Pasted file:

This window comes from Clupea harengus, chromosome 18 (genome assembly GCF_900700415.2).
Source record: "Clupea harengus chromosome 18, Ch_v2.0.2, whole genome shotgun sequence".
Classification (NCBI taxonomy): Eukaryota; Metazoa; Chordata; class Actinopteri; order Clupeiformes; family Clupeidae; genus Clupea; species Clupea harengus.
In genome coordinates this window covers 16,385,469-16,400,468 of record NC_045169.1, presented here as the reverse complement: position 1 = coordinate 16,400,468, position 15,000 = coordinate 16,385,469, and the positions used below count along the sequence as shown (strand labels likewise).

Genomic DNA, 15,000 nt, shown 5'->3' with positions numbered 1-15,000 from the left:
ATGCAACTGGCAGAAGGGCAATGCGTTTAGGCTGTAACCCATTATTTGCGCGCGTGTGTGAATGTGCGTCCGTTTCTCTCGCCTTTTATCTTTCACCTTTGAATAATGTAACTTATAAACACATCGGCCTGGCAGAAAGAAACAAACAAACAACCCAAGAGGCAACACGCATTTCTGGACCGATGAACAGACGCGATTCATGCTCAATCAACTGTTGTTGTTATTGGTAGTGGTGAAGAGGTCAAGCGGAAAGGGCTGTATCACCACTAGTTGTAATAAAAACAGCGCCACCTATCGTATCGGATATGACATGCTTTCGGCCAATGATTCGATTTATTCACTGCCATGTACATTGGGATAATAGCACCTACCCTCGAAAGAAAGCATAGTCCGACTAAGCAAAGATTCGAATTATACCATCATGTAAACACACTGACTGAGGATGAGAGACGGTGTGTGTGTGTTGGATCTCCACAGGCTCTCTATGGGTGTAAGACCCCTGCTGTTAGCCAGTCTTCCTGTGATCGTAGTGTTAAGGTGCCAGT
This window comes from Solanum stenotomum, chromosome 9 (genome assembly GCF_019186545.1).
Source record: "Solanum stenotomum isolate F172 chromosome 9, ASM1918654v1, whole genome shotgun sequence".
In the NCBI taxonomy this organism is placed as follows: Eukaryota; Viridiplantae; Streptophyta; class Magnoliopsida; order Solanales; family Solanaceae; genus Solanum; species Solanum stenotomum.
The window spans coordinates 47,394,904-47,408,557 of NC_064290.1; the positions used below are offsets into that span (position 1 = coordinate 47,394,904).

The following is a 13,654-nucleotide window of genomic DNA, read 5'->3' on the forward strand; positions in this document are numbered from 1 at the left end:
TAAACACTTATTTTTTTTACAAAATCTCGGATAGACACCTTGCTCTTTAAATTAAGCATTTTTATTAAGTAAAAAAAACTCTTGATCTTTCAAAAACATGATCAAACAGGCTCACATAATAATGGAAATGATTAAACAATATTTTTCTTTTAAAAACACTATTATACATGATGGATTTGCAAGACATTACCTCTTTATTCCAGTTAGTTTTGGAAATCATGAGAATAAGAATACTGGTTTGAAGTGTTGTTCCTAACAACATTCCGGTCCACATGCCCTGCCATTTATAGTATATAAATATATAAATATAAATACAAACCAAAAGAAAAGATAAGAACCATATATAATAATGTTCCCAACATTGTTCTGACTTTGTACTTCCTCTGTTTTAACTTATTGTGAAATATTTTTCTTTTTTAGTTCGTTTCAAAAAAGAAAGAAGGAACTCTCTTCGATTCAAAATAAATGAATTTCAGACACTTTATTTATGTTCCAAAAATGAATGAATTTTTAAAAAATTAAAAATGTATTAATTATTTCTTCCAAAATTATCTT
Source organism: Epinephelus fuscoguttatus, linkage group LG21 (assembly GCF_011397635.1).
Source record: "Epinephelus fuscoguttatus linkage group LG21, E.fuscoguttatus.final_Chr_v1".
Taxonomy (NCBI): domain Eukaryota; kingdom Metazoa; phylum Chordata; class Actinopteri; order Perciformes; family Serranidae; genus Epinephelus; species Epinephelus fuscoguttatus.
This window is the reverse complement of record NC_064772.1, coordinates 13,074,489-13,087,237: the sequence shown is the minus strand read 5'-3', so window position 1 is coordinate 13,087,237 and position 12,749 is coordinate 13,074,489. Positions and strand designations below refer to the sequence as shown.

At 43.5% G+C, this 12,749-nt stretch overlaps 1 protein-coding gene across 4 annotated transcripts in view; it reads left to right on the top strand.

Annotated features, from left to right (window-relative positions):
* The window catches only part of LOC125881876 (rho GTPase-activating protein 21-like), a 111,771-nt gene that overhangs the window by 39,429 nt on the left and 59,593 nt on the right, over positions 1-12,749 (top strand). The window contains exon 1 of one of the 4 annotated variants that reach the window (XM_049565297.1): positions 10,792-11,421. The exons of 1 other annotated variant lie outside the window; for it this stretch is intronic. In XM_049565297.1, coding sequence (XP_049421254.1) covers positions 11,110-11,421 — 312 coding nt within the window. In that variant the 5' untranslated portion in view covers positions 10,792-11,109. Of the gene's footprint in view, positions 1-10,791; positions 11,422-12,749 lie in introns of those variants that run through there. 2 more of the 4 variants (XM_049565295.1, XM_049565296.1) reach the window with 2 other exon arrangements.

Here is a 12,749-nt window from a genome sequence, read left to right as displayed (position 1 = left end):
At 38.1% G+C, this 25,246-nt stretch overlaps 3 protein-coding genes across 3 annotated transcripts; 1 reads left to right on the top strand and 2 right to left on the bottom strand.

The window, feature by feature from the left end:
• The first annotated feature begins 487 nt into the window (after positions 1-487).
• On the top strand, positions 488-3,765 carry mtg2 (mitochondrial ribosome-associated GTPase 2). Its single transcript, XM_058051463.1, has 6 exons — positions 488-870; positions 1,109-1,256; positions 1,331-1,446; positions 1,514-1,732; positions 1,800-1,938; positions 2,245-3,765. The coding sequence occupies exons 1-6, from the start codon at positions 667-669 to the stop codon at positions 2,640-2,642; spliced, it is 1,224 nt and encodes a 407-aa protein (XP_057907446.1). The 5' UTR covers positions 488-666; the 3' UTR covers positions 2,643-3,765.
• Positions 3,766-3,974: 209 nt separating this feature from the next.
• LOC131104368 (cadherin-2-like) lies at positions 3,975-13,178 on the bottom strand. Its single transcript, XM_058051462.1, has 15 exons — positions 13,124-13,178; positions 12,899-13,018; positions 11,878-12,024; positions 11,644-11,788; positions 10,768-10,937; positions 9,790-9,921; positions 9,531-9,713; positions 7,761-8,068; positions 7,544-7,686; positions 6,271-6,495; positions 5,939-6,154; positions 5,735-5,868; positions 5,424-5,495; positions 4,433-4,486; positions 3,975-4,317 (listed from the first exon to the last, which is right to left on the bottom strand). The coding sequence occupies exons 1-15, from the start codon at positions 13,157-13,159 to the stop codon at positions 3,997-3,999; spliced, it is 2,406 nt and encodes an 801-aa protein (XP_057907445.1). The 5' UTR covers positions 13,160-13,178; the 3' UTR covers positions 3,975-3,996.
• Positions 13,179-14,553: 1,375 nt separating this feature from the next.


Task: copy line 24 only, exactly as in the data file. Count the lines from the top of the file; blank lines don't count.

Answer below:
• On the top strand, positions 488-3,765 carry mtg2 (mitochondrial ribosome-associated GTPase 2). Its single transcript, XM_058051463.1, has 6 exons — positions 488-870; positions 1,109-1,256; positions 1,331-1,446; positions 1,514-1,732; positions 1,800-1,938; positions 2,245-3,765. The coding sequence occupies exons 1-6, from the start codon at positions 667-669 to the stop codon at positions 2,640-2,642; spliced, it is 1,224 nt and encodes a 407-aa protein (XP_057907446.1). The 5' UTR covers positions 488-666; the 3' UTR covers positions 2,643-3,765.